A VERY RARE and finely preserved Union Flag from the most famous naval battle of all time, the Battle of Trafalgar, will be offered by Charles Miller Ltd on Wednesday, October 21, 2009 in his annual Trafalgar Day Sale in London (25, Blythe Road, W14). The sale will comprise almost 300 lots of Maritime Models, Instruments and Art.

TRAFALGAR FLAGThe magnificent flag, which measures 224 x 356cm, was flown from the jack staff of H.M.S. Spartiate during the Battle of Trafalgar. Spartiate was the eleventh and last in Nelson’s weather column, following the Minotaur into action and it is believed that the flag was sewn on board the ship and then given by the crew of 540 men to the highly admired Lieutenant, James Clephan. It is now being sold by one of his descendants, who lives in Australia and is expected to fetch £10,000-15,000.

Capt. James Clephan R.N. (1768-1851) was born in Fife, Scotland and spent his early years as an apprentice weaver. When the Industrial Revolution began, he joined the Merchant Navy. He was impressed into the Royal Navy in July 1794 at the age of 26 and over the next four years he rose to Midshipman. Following the successful cutting out of the Chevrette at Brest, where he was wounded and knocked overboard but was still the first man to reach the enemy’s deck, Clephan was promoted to Lieutenant. In March 1803 he joined the Spartiate under Captain Francis Laforey, where he remained until December 1809. The Spartiate was actually a French-made ship, which had been captured by Nelson in 1803 at the Battle of the Nile.

At the Battle of Trafalgar, Clephan’s courage was recognised once again and he was promoted to First Lieutenant immediately after the battle. During the twenty-two years the Napoleonic Wars lasted, it is estimated that around 600,000 seaman served the Royal Navy, of which considerable numbers were impressed. The chances of a member of the lower decks making Officer were remote, however around 200 did so, and of those, about sixteen became captains of their own ship.

In 1811, Clephan followed Laforey, who seems to have been his sponsor and perhaps mentor, to the Dragon and in April was promoted to Commander to the sloop Charybdis in which he captured two American vessels. Retiring in 1840 with the rank of Captain, he lived in Edinburgh for 11 years, until his death.

Other Nelson-related items will also be offered in the sale including a first edition of ‘The Life Of Admiral Lord Nelson, K.B. From His Lordship’s Manuscripts’ from the library of celebrated playwright Richard Brinsley Sheridan is expected to fetch £800-1,200.

The history of the 19th and 20th Centuries and the wonderful stories associated play a key part in the auction. An ‘Electrolier’ chandelier from R.M.S Olympic, the sister ship of the Titanic is estimated at £1,500-2,000. The chandelier, which was positioned on the First Class Grand Staircase, is identical to those that can be seen in the famous deep-sea footage of the Titanic.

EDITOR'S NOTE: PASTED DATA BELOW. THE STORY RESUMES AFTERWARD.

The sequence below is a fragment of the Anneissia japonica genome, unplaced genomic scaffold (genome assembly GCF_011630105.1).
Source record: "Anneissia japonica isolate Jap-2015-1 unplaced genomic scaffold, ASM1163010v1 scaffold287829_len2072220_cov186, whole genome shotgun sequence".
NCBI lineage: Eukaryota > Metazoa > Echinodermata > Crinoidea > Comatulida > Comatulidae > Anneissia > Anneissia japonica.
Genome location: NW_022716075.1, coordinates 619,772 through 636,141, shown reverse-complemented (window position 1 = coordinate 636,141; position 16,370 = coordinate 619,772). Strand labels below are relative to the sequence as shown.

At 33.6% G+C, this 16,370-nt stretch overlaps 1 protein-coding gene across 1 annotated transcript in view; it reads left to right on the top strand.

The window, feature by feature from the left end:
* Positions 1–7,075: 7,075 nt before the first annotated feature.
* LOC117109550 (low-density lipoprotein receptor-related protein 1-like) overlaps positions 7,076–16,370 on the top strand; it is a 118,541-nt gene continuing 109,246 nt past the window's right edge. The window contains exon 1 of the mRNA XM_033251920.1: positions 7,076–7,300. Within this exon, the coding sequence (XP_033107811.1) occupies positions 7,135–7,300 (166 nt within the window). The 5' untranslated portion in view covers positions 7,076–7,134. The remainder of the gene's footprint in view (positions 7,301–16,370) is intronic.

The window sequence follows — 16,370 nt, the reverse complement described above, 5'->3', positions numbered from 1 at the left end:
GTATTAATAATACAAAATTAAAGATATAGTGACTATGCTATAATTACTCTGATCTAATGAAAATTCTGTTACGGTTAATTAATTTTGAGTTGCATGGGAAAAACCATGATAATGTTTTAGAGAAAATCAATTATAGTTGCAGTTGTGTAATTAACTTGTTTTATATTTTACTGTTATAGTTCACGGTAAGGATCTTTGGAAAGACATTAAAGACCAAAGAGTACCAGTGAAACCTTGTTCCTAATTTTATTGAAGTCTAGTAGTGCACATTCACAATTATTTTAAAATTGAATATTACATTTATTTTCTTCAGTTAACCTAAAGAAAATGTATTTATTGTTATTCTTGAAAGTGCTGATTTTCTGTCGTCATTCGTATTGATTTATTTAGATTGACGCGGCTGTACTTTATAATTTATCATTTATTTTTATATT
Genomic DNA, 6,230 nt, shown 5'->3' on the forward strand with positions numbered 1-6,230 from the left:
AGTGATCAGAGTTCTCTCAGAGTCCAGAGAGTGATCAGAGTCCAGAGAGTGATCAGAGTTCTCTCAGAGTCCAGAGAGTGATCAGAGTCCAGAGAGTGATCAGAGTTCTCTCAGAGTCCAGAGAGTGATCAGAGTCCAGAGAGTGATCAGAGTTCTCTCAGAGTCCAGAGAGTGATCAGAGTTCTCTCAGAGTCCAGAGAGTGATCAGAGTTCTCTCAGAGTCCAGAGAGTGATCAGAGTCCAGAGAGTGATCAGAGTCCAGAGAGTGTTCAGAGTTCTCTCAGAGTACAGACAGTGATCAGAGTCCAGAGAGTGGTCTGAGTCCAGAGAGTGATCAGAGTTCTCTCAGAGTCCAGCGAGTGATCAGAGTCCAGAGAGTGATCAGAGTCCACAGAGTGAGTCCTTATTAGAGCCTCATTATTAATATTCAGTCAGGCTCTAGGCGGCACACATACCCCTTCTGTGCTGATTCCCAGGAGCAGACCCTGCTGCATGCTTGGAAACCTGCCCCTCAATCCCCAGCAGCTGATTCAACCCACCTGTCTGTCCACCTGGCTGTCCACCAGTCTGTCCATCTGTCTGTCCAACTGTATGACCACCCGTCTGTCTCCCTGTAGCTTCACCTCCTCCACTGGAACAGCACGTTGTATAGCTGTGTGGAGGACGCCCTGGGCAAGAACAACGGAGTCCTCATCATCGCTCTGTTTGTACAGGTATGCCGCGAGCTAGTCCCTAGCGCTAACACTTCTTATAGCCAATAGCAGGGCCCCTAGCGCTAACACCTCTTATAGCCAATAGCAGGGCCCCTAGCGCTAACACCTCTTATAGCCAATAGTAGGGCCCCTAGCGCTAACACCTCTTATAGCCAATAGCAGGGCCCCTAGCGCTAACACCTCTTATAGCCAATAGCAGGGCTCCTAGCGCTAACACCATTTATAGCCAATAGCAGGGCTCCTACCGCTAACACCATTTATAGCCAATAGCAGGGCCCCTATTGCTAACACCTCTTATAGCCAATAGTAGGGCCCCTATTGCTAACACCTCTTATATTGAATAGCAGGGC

From the 1902/3 British Antarctic Expedition, the Ship’s Bell from the Royal Geographic Society Sponsored Steam Yacht Morning, which was the Relief Ship To Captain Scott’s Discovery, is estimated at £3,000-5,000. Although her name is not so instantly recognisable as those other Antarctic stalwarts Discovery, Endurance and Terra Nova, the little steam auxiliary Morning has nevertheless earned her place in the modern history of polar exploration.

A Sea Service Chest from H.M.S. Shannon belonging to Lt. James Johns, Royal Marines who served in the action with U.S.S. Chesapeake on June 1, 1813 is among the American-related items in the sale and carries an estimate of £1,000-1,500. During the Anglo-American War of 1812-14, the event that captured the public’s imagination more than any other was the celebrated duel between the Royal Navy’s frigate H.M.S. Shannon and the new republic’s frigate Chesapeake. Cruising off the eastern seaboard, Captain Philip Broke of the Shannon spotted the American frigates Chesapeake and Constitution refitting in Boston. Broke immediately challenged Captain Lawrence of the Chesapeake to come out and fight and, at about noon on June 1, 1813. Furious action lasted a mere fifteen minutes and Captain Broke was badly wounded. Soon overwhelmed, Chesapeake surrendered and Shannon took her as a prize into Halifax, Nova Scotia, where, on June 6 the captors were given a heroes welcome. An Interesting Cane made from oak recovered from the celebrated U.S. Brig Lawrence, Flagship At The Battle Of Lake Erie, 1813 is estimated at £2,500-3,500.

In 1892, the Royal Yacht Hohenzollern II was built for Kaiser Wilhelm II (nephew of King Edward VII). The steam yacht, served a dual purpose – both a recreational and a naval command vessel – combining lavish interiors with special cannons which had been a gift from the renowned industrialist Alfred Krupp. Over the years, the Kaiser and his uncle in his yacht Britannia frequently raced against each other. A Rare china teapot from The German Imperial Service Of S.M. Yacht Hohenzollern II is estimated at £400-600, while two pairs of silver salts from the same service are estimated at £700-900.

For further details of the sale please visit www.charlesmillerltd.com
or call 0207 806 5530

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Please contact Rachel Aked
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